A British company with plans to build a massive lithium-ion battery factory to supply the UK car industry has been bought by Australian firm Recharge Industries.

    The BBC reports Britishvolt was planning to build a £4 billion plant near Northumberland aimed at supplying the UK’s carmakers with lithium-ion batteries, but collapsed in January 2023 after months of financial turmoil.

    What Recharge Industries paid for Britishvolt hasn’t been revealed.

    “I was really taken by the passion and pride that the people have for the region and their determination to get behind a project that can drive lasting change,” said David Collard, founder and CEO of the New York-based investment fund behind Recharge Industries.

    “We have the right plan in place, to match and support the region’s energy and ambition to become a major player in the international battery market.”

    Rather than EV-ready technology, the BBC says Britishvolt will focus on making batteries for static storage ready for public consumption by the end of 2025.

    From there, it plans to produce battery packs for sports cars.

    Carmakers are currently evaluating their future in the UK. Honda ended manufacturing at its Swindon site in 2021, and Mini’s new range of electric cars will be built in China and Germany rather than its spiritual UK home.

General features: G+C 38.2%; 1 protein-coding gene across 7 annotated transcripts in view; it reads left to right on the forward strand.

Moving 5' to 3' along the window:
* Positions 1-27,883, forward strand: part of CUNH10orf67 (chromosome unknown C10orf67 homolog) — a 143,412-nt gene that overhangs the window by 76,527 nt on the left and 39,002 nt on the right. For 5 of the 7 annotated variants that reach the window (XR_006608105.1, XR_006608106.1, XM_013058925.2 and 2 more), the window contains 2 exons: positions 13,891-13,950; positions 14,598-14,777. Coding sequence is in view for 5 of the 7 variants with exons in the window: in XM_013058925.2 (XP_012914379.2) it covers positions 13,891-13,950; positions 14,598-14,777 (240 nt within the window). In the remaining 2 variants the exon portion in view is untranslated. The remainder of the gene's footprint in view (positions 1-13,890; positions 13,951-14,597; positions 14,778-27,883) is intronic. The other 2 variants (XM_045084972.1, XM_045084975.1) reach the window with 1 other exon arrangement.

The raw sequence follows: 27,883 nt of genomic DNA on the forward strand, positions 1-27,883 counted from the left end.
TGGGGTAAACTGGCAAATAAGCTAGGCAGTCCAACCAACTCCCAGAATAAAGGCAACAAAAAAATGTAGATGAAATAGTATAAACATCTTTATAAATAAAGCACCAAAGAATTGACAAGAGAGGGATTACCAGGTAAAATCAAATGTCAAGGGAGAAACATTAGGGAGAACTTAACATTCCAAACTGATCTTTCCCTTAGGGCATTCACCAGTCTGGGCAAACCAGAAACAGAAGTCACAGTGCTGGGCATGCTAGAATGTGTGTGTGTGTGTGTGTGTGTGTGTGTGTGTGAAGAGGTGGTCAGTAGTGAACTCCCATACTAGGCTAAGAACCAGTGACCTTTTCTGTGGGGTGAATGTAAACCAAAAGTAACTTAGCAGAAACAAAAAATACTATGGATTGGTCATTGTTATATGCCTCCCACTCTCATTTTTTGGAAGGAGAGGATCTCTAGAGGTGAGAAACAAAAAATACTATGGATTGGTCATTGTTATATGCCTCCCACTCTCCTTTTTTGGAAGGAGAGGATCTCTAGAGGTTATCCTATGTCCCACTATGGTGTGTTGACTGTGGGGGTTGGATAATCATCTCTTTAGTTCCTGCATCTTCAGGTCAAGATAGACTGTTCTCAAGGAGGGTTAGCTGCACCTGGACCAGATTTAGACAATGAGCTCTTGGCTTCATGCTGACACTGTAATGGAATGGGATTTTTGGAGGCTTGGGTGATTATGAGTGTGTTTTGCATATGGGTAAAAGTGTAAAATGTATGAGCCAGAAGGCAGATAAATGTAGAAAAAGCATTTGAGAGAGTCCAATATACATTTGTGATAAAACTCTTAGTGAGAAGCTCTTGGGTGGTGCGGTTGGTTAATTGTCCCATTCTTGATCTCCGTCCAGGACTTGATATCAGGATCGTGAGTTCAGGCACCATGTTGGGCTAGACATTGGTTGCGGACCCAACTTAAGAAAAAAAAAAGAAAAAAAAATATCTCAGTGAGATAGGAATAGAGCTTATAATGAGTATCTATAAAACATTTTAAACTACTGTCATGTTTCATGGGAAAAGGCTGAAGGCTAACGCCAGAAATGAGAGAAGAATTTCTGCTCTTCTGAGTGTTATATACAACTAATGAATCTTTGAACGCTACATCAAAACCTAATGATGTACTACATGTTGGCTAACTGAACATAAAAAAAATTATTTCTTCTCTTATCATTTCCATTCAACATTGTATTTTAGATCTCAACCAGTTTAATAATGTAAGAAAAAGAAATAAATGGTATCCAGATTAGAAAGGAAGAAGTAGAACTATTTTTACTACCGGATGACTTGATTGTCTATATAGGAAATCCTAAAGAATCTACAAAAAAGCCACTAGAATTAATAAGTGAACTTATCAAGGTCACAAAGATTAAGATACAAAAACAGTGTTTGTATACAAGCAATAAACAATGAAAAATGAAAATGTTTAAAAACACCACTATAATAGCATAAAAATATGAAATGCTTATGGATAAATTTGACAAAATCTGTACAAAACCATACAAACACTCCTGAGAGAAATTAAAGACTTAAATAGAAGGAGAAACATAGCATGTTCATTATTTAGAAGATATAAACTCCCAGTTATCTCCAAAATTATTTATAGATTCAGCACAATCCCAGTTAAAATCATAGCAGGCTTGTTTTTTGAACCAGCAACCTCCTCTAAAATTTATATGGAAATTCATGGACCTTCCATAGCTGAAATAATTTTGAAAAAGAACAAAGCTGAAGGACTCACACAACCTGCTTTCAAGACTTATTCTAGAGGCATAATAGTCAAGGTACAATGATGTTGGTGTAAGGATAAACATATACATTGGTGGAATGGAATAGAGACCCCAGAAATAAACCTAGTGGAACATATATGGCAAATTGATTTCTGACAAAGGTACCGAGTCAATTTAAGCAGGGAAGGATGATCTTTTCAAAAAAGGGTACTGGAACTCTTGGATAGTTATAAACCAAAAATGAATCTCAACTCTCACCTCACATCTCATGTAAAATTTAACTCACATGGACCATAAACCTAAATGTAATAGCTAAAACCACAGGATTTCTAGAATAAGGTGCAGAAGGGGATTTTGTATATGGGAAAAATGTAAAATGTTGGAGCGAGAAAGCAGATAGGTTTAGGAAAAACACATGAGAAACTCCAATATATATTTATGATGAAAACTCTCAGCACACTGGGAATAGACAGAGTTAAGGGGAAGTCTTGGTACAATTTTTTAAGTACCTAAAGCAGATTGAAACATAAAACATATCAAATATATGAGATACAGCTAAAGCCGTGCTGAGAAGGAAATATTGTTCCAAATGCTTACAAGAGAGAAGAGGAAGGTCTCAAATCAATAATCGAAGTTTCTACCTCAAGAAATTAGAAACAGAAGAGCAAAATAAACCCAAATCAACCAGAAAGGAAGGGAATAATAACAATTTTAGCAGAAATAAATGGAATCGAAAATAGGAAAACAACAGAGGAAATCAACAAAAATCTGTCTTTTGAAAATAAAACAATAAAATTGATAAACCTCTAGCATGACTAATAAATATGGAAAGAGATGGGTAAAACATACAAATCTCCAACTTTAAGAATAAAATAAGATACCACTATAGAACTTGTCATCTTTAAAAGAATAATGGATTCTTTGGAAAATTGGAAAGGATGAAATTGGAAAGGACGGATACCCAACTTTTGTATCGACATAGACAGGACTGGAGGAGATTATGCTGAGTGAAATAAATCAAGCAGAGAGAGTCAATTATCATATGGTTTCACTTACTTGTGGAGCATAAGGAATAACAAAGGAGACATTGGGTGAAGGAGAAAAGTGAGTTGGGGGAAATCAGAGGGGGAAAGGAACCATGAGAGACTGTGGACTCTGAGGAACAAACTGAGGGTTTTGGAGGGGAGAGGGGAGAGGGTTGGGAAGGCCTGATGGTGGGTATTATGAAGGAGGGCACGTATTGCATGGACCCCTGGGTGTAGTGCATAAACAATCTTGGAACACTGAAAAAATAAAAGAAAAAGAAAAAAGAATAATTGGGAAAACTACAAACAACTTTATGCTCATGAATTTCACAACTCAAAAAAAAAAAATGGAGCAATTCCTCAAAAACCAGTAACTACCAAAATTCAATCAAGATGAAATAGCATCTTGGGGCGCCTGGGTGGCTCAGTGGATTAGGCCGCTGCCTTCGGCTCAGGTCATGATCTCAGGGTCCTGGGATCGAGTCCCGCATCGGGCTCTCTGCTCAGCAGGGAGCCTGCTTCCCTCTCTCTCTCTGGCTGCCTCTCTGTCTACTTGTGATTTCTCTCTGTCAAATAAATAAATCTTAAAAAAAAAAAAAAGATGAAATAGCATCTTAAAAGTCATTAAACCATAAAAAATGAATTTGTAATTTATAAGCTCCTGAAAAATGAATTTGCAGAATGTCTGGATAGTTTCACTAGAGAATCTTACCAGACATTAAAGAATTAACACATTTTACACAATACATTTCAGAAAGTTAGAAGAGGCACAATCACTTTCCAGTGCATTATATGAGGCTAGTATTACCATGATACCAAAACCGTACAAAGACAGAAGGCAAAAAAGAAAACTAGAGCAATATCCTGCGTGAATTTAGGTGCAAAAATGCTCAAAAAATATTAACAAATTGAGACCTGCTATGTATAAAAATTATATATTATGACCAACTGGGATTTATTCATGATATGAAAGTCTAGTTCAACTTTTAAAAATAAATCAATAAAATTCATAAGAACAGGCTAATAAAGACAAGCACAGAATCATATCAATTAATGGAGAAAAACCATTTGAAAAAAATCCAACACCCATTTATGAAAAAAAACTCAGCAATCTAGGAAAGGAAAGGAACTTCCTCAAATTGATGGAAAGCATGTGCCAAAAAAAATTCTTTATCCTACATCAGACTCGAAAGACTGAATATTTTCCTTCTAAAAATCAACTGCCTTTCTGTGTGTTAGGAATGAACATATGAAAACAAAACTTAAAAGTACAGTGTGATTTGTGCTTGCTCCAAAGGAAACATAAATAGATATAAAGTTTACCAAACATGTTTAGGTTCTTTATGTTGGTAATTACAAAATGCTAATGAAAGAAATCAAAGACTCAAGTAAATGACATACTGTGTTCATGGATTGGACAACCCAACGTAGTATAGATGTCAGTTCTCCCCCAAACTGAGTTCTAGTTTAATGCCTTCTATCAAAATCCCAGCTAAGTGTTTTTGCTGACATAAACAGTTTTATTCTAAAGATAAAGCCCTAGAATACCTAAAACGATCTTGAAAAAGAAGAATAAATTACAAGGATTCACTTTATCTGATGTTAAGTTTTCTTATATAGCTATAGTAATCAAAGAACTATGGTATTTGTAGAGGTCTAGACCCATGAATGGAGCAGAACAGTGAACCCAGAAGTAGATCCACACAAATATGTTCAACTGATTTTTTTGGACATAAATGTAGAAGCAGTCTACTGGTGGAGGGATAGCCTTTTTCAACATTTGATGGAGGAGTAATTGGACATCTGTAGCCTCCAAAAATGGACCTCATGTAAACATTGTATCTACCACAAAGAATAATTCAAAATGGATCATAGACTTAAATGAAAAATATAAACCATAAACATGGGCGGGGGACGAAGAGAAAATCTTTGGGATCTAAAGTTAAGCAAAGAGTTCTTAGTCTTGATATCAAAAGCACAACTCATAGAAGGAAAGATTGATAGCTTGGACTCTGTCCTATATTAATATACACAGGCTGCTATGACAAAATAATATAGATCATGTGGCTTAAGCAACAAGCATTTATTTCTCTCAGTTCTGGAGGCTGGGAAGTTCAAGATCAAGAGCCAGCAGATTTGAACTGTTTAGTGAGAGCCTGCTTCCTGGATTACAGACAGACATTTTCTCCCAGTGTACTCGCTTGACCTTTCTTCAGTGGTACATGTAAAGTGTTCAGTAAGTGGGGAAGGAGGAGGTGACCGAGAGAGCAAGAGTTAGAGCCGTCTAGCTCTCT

Mini has confirmed it’ll keep building internal-combustion models in the UK, and has previously said petrol power will live on in its range until 2030.

    Nissan has also committed to its future in the UK, with the announcement of a $1.8b EV hub in Sunderland.

    In 2021, it announced plans for a £1 billion ($1.8 billion) electric vehicle hub in Sunderland, including a nine gigawatt-hour battery factory and a plant which will build up to 100,000 electric cars every year.

    Nissan will build an as-yet unnamed electric crossover on the same CMV-EV platform as the upcoming Renault Megane E-Tech Electric on an upgraded vehicle assembly line at the new hub.

    Australia currently gets the Leaf, Juke, and Qashqai from Sunderland, so there’s a strong chance Nissan’s mysterious Volkswagen ID.4 rival could come Down Under from the UK.

    Nissan’s new battery factory will be able to produce 9GWh of batteries every year, more than four times the capability of Nissan’s current Sunderland site.

    The batteries will be Nissan’s new Gen5 cells, which the company says offer 30 per cent more energy density than its current lithium-ion batteries.

    Nissan says there’s potential to expand the site’s capacity to 25GWh by 2030 with further investment from Envision AESC, and could eventually match the Tesla gigafactory in Nevada with a 35GWh capacity.

    Scott Collie

    Scott Collie is an automotive journalist based in Melbourne, Australia. Scott studied journalism at RMIT University and, after a lifelong obsession with everything automotive, started covering the car industry shortly afterwards. He has a passion for travel, and is an avid Melbourne Demons supporter.

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